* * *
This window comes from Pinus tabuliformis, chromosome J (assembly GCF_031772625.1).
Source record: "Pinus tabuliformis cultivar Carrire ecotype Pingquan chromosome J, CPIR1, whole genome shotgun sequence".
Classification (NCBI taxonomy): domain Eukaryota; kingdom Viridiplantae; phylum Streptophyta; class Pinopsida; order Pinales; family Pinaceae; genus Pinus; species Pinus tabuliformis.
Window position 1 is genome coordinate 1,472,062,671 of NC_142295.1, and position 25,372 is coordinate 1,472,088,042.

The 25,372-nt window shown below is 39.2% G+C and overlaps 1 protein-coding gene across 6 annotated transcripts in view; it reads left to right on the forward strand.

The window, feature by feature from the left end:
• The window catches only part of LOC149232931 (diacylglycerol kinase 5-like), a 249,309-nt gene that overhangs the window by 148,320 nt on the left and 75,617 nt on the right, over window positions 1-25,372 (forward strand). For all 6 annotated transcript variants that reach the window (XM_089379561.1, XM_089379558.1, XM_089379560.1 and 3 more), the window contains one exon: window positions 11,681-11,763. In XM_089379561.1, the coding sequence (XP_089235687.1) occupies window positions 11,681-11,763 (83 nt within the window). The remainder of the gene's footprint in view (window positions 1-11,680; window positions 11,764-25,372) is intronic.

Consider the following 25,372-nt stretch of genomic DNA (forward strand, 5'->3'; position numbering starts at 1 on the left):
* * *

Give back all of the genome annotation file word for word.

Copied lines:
This window comes from Pinus tabuliformis, chromosome J (assembly GCF_031772625.1).
Source record: "Pinus tabuliformis cultivar Carrire ecotype Pingquan chromosome J, CPIR1, whole genome shotgun sequence".
Classification (NCBI taxonomy): domain Eukaryota; kingdom Viridiplantae; phylum Streptophyta; class Pinopsida; order Pinales; family Pinaceae; genus Pinus; species Pinus tabuliformis.
Window position 1 is genome coordinate 1,472,062,671 of NC_142295.1, and position 25,372 is coordinate 1,472,088,042.

The 25,372-nt window shown below is 39.2% G+C and overlaps 1 protein-coding gene across 6 annotated transcripts in view; it reads left to right on the forward strand.

The window, feature by feature from the left end:
• The window catches only part of LOC149232931 (diacylglycerol kinase 5-like), a 249,309-nt gene that overhangs the window by 148,320 nt on the left and 75,617 nt on the right, over window positions 1-25,372 (forward strand). For all 6 annotated transcript variants that reach the window (XM_089379561.1, XM_089379558.1, XM_089379560.1 and 3 more), the window contains one exon: window positions 11,681-11,763. In XM_089379561.1, the coding sequence (XP_089235687.1) occupies window positions 11,681-11,763 (83 nt within the window). The remainder of the gene's footprint in view (window positions 1-11,680; window positions 11,764-25,372) is intronic.

Consider the following 25,372-nt stretch of genomic DNA (forward strand, 5'->3'; position numbering starts at 1 on the left):